Updated news on the Gambino, Genovese, Bonanno, Lucchese and Colombo Organized Crime Families of New York City.

Sunday, June 26, 2011

Talking to one of the ‘Mob Wives’

Think the Real Housewives shows push the envelope? VH1’s Mob Wives, which follows four Staten Island women as they cope while the men in their lives are behind bars, makes the Bravo hit look like Mister Rogers’ Neighborhood. We caught up with castmate and divorced mother of one Renee Graziano, whose father Anthony Graziano is the reputed consigliere of the Bonanno crime family, on a recent conference call. Graziano talked about the season finale, airing 8 p.m. Sunday. The ladies will meet up again for a surely feisty reunion special July 10.
Was there any concern that the show would have a negative impact on Staten Island?
I don’t think this is a show about Staten Island. This is a show about four women that happen to live on Staten Island. If we did it somewhere else, it’d be a negative somewhere else. There are people that have negative views, absolutely. Sometimes I even look at my own life in a negative light, but I’m learning from this experience. Hopefully as it goes on, people will learn that I’m as human as the next person.
What have you learned from the first season?
I learned that I might be much more outspoken than I need to be. I’m very passionate about my friends. That will never change. What I’m taking into Season 2 is the same person you met in Season 1. [But] I will be thinner because there is my plastic surgery coming up. So I will be wearing clothes a little bit more snug than I normally do.
Do you have any fashion advice for voluptuous women?
My advice is never wear anything that doesn’t fit. Don’t be uncomfortable. Listen, not everybody has the same body. The thinner girl gets to wear that little stick dress. A fuller woman gets to wear a fuller woman’s dress. But God made each and every one of us beautiful. So, be who you are, just don’t wear it too tight.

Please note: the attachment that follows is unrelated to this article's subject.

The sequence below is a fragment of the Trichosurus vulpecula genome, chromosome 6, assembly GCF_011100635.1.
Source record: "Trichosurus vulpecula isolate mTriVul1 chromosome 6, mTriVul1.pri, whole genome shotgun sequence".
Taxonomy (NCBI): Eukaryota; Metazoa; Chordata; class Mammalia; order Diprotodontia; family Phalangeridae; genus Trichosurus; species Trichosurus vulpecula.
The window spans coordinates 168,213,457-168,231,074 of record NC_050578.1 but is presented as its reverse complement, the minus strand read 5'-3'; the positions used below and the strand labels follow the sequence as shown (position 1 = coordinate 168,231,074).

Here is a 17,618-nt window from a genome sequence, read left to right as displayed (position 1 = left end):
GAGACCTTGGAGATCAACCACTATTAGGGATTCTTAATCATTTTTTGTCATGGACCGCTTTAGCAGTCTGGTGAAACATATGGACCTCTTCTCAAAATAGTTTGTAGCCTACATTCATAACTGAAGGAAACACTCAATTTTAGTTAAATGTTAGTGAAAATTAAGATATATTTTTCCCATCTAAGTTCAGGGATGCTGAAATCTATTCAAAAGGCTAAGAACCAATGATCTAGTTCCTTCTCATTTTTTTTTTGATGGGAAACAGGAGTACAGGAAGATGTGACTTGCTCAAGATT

Are there any moments that you wish they had edited or handled differently?
I wish they would have edited out some of the crying, though that’s all real. I wish they would have added more like the bits and pieces that make me so I’m not as rough. I’m definitely not a tough girl; I’m a strong personality. I’m really like Lucille Ball and Carol Burnett. That’s who I wanted to be growing up. I wanted to be a comedienne, Joan Rivers. I just felt for me that you see a very loud-mouthed, sometimes rude and a very indignant person. So I’m a little upset over that. Maybe I’m wrong. Maybe people are seeing the fun side of me.
What are some other misconceptions about “Mob Wives?’’
I don’t think [viewers] expected us to be as harsh and as toxic at times as we are with each other. I do believe that they are under this impression that we’re a part of a world that we’re not. We’re women taking care of our children and our home. Sometimes you just don’t ask questions.
How did you first find out what your father did?
My first experience for finding out, according to the government, that my father was involved in illegal activity, was in fourth grade when these kids glued an article from the Staten Island Advance to my desk. I knew I was different from the other children. I never questioned it; I just left it alone. I went home and I said, ‘What’s this?’ They were like, ‘Oh, newspapers, they don’t always write the truth.’ I said, ‘OK. I love you, Daddy.’ And I walked out, like I was too young to comprehend.


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